Closing borders does NOT reduce migration: Closing borders, as also shown in a report by the UK Home Office, would have the effect of diminishing circular EU migration. EU migrants, now able to go to another country, go back to their country of origin and back again to another country, would not be able to do so anymore. This is likely to lead EU migrants to become permanent rather than go back to their country of origins.
This is also evidenced by research in the DEMIG (Determinants of International Migration) project at Oxford University, showing that “immigration restrictions bring down return migration by roughly the same extent as immigration, making the effect of restrictions on net migration very small or insignificant. In order words, borders restrictions have the tendency to push migrants into permanent settlement.”
Professor Hein de Haas from the International Migration Institute at the University of Oxford has a great post assessing the evidence of whether a possible ‘Brexit’ would lead do a decrease in the levels of migration. Here are some highlights:
“The recent increase in immigration to the UK is largely the result of a growth in labour immigration, which reflect increasing labour demand and falling unemployment in the UK. In general , levels of immigration are primarily driven by economic growth and labour demand rather than by immigration regulations – no matter how much politicians would like voters to believe that they are in control.”
See more on this here: Brexit unlikely to curb migration.
Migrants do not take jobs because there is not fixed number of jobs in the economy: The assumption that migration means fewer jobs for native workers is generally referred to as ‘the lump of labour fallacy’. Migrants spend money buying goods and services creating growth and new jobs. See evidence from Jonathan Portes and from the LSE. Also, Hollie McNish rapping based on research.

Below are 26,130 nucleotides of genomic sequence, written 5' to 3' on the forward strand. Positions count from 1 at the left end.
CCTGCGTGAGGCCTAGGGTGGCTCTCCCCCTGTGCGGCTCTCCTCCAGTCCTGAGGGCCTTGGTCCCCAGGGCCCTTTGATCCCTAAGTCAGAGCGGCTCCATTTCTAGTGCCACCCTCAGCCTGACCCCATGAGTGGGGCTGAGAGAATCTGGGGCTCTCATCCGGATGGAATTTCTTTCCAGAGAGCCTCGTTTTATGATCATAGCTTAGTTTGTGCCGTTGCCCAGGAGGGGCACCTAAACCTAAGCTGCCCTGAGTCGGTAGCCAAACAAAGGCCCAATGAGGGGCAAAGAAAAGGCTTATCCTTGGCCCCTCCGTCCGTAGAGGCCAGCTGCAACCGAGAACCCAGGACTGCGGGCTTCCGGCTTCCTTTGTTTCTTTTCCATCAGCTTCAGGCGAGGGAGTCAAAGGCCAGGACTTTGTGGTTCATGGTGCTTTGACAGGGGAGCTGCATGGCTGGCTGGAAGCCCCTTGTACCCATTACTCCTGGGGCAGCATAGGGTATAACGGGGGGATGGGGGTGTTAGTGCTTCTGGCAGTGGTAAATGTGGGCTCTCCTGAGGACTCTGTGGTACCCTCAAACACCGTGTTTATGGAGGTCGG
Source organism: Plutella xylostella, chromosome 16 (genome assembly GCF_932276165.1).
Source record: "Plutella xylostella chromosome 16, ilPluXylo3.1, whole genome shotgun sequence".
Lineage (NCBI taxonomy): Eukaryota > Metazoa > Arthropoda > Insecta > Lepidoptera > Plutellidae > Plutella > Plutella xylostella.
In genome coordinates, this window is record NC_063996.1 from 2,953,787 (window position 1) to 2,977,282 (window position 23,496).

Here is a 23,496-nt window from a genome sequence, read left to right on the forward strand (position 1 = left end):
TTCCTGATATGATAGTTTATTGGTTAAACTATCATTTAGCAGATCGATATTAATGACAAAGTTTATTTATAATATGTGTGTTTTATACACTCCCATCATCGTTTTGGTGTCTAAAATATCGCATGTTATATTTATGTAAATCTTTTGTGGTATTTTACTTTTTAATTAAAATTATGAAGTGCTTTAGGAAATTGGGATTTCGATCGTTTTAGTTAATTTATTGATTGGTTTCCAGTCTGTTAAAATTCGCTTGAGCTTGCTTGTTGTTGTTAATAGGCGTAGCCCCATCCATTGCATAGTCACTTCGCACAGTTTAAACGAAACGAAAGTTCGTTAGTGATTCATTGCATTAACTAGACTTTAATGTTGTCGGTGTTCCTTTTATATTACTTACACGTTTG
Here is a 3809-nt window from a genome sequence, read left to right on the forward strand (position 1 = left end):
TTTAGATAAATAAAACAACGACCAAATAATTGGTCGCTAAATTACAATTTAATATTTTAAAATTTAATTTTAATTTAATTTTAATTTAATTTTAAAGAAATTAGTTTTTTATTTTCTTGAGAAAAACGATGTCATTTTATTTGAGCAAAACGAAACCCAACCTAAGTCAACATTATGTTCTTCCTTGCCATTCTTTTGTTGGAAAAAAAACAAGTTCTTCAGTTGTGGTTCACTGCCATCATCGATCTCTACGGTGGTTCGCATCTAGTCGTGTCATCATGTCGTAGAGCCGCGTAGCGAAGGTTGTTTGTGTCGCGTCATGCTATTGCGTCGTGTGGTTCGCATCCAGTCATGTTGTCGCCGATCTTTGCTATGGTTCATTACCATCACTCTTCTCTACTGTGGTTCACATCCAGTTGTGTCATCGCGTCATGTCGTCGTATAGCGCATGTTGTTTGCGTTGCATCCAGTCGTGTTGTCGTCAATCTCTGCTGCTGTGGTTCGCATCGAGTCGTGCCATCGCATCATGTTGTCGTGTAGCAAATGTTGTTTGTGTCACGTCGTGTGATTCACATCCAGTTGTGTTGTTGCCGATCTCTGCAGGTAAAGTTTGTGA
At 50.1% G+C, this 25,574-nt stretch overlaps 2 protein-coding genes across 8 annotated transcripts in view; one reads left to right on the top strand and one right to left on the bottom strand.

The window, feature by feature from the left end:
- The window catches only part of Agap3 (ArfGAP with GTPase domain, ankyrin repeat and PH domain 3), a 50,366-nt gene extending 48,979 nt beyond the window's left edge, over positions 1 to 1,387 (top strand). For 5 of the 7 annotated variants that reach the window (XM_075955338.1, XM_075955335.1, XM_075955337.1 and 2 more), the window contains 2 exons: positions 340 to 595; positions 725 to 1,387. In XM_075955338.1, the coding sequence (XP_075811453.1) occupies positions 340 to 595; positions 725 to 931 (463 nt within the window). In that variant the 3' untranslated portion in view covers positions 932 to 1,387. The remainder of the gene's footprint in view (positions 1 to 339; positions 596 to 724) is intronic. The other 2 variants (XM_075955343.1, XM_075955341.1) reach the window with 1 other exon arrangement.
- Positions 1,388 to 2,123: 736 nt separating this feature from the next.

Skilled migrants raise productivity and wages: migrants to the UK are generally more skilled than the native population. This means that they raise productivity and wages. Here is the evidence. Also, recent work by the OECD finds that halving UK net immigration rates would reduce UK productivity growth by 0.32% per year.
Large increase in immigration has not significantly harmed the job and wage prospects of British workers. Here is the evidence from the Home Office. As researchers at the LSE explain wage stagnation is not due to migration.
“If we look at employment rates of the UK-born over the last four decades since the last EU referendum, there is little relationship with EU immigration. Although EU immigration rose during 2008-10 when employment rates fell, immigration also rose in the last five years when employment rates recovered. Similarly, although wage rates were falling in the period 2008-14 when immigration was rising, wages were still going up in the period 2004-08 as well as in the last year. The problem of falling wages was due to the financial crisis and austerity – not to immigration. … To see if prospects for less skilled UK nationals are associated with EU immigration, we looked at the changes in pay and job rates of the low educated. Our results are unchanged: EU immigration has not harmed local British workers.”
Migrants pay more in taxes than they take in benefits. Researchers at Oxford have found that Eastern European immigrants paid in about £15 billion more than they took out in public spending and benefits in the decade up to 2011 (while UK nationals received more than they put in over the same period). Researchers at UCL show that migrants since 2000 have made a net contribution of £25bn.